Rio Tinto is re-examining its aluminium divestment strategy,
as the market starts to gather strength.
This is not the first time the miner has attempted to sell
off its aluminium division, first putting it on the market in 2011 amid a
global aluminium slowdown.
It managed to offload its
stakes in some aluminium operations, offloading its holdings in Constellium NV for about $330 million,
It tried to sell Pacific Aluminium and other assets in a bid to decrease net debt of $22 billion and
maintain its single-A credit rating.
However this failed, with Rio Tinto CEO Sam Walsh stating at
the time that it could not manage a “value-drive sale” of its aluminium
“The market was
aware PacAl wasn’t going to sell,” Walsh said.
“I am a realist.
Let’s get on with life. Running two aluminium businesses within one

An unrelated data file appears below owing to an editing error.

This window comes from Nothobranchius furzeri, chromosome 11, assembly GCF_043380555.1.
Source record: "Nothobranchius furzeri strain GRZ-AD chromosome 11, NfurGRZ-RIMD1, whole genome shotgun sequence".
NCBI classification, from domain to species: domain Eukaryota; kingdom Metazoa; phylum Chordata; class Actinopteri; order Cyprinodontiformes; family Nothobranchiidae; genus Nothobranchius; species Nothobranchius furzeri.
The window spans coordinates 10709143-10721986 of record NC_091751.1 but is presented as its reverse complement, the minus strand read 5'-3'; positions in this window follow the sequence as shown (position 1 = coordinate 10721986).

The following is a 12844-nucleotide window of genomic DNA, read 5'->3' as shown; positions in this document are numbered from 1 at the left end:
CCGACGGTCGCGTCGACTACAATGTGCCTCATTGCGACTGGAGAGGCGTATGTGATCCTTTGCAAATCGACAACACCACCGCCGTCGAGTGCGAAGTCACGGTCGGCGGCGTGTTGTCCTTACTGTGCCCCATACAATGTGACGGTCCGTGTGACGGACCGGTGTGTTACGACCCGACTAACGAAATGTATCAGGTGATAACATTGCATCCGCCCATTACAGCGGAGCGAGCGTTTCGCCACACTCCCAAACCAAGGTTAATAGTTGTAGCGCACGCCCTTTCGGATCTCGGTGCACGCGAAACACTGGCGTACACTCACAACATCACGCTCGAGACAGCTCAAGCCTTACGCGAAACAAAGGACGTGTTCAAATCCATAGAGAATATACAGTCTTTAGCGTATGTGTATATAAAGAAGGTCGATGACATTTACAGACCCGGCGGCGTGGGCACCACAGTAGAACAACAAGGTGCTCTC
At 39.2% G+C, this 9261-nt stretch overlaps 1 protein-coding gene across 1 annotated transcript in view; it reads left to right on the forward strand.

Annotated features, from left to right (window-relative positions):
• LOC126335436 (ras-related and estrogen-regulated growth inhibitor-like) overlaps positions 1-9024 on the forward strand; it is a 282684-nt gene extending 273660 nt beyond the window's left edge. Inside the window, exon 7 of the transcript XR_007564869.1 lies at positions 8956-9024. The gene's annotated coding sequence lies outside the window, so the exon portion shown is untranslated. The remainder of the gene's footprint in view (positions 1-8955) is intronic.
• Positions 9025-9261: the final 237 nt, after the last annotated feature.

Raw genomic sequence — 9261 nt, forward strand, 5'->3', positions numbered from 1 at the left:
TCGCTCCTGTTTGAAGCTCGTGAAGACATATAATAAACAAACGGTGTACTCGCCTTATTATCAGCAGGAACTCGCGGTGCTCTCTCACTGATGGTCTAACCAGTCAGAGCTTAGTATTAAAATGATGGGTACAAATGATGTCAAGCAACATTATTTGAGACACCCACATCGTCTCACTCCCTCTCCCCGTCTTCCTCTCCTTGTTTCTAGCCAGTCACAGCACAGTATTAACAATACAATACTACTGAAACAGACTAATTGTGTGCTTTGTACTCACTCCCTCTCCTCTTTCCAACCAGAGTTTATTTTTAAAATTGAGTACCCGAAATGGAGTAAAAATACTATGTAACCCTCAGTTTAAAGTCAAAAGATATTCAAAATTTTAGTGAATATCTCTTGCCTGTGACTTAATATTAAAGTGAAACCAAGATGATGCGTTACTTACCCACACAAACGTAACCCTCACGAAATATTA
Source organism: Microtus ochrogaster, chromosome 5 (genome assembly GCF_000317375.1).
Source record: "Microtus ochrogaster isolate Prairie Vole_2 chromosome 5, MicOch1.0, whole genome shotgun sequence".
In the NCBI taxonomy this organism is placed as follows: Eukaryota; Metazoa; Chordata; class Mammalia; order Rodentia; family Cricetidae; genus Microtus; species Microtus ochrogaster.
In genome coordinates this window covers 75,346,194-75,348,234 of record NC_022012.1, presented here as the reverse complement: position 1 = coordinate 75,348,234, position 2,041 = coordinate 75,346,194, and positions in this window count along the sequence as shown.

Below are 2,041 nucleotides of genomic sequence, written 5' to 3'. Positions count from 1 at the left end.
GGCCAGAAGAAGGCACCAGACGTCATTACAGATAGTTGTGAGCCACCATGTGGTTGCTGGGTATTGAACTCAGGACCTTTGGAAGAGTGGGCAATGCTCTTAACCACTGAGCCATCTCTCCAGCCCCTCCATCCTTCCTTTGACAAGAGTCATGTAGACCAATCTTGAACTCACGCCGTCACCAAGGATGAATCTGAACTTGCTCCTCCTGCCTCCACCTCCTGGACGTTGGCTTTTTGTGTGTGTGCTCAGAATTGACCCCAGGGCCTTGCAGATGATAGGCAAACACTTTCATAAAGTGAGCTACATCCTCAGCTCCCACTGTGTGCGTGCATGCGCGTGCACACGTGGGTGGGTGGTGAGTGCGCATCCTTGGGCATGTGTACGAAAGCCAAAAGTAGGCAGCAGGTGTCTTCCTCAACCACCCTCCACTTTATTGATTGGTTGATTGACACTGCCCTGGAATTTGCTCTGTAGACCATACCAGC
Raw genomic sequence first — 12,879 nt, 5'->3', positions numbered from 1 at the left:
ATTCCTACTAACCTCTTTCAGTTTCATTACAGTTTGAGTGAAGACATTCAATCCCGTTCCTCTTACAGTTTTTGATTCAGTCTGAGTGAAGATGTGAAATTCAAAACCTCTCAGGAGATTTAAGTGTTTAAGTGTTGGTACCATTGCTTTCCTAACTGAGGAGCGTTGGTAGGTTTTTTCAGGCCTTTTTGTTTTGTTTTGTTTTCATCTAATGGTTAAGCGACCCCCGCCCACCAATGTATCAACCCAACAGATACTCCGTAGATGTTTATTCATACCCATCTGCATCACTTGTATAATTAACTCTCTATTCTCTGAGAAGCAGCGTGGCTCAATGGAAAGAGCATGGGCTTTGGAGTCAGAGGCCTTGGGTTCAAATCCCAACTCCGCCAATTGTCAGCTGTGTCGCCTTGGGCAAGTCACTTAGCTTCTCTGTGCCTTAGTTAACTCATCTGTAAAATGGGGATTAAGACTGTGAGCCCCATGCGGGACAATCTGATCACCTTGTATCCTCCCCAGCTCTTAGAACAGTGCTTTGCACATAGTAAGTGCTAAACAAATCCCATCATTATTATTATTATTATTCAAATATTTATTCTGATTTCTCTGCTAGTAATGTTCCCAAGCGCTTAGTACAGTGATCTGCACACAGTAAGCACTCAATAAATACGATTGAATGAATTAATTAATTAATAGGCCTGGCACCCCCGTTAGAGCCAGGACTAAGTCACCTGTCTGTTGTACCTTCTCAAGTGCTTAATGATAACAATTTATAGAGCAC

organisation…that’s not all that productive.”
He said the company
would not sell assets at any price simply to “tick boxes”.
“I think the market was aware
that Pacific Aluminium was not going to sell,” Walsh said.
The miner has approached Credit Suisse to act as an agent
for its assets, which include smetlers at
Bell Bay in Tasmania, Tiwai Piont in New Zealand, Gove in the Northern
Territory, Tomago near in Newcastle, and both Boyne and Yarwun near Gladstone.
It also has alumina and bauxite mines at Gove and Weipa.
According to sources close to the situation, development in
the previously strained alumina market has garnered a renewed interest in the
sale, the Australian Financial Review reports.
Analyst reports now have the once struggling division forecast
to generating revenues of more than US$ 3 billion this year, much of which has
been supported by Rio’s stringent cost cutting measures.
Rio Tinto has declined to comment on the market rumours.